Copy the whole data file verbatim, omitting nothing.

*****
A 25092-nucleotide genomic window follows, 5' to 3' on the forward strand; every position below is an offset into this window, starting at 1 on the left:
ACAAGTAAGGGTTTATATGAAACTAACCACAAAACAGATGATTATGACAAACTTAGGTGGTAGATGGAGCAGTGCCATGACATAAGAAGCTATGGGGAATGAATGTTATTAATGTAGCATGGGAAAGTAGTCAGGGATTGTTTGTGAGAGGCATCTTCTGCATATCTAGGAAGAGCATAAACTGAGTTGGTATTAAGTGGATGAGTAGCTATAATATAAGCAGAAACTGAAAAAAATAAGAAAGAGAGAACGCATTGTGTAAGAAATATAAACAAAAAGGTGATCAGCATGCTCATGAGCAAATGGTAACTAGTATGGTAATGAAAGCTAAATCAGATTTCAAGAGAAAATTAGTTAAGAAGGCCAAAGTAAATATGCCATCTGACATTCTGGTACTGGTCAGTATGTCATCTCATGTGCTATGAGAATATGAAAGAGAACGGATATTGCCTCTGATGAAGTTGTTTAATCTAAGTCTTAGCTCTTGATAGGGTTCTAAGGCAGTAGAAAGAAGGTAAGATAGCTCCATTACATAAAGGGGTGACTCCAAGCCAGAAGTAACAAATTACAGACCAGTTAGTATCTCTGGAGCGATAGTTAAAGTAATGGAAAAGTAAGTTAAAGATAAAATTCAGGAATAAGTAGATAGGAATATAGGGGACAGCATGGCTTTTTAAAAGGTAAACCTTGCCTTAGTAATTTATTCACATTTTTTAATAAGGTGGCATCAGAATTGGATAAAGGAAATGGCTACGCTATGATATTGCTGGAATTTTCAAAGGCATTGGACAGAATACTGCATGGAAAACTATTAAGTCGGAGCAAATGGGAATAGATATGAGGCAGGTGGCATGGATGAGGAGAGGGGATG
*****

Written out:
A 25092-nucleotide genomic window follows, 5' to 3' on the forward strand; every position below is an offset into this window, starting at 1 on the left:
ACAAGTAAGGGTTTATATGAAACTAACCACAAAACAGATGATTATGACAAACTTAGGTGGTAGATGGAGCAGTGCCATGACATAAGAAGCTATGGGGAATGAATGTTATTAATGTAGCATGGGAAAGTAGTCAGGGATTGTTTGTGAGAGGCATCTTCTGCATATCTAGGAAGAGCATAAACTGAGTTGGTATTAAGTGGATGAGTAGCTATAATATAAGCAGAAACTGAAAAAAATAAGAAAGAGAGAACGCATTGTGTAAGAAATATAAACAAAAAGGTGATCAGCATGCTCATGAGCAAATGGTAACTAGTATGGTAATGAAAGCTAAATCAGATTTCAAGAGAAAATTAGTTAAGAAGGCCAAAGTAAATATGCCATCTGACATTCTGGTACTGGTCAGTATGTCATCTCATGTGCTATGAGAATATGAAAGAGAACGGATATTGCCTCTGATGAAGTTGTTTAATCTAAGTCTTAGCTCTTGATAGGGTTCTAAGGCAGTAGAAAGAAGGTAAGATAGCTCCATTACATAAAGGGGTGACTCCAAGCCAGAAGTAACAAATTACAGACCAGTTAGTATCTCTGGAGCGATAGTTAAAGTAATGGAAAAGTAAGTTAAAGATAAAATTCAGGAATAAGTAGATAGGAATATAGGGGACAGCATGGCTTTTTAAAAGGTAAACCTTGCCTTAGTAATTTATTCACATTTTTTAATAAGGTGGCATCAGAATTGGATAAAGGAAATGGCTACGCTATGATATTGCTGGAATTTTCAAAGGCATTGGACAGAATACTGCATGGAAAACTATTAAGTCGGAGCAAATGGGAATAGATATGAGGCAGGTGGCATGGATGAGGAGAGGGGATG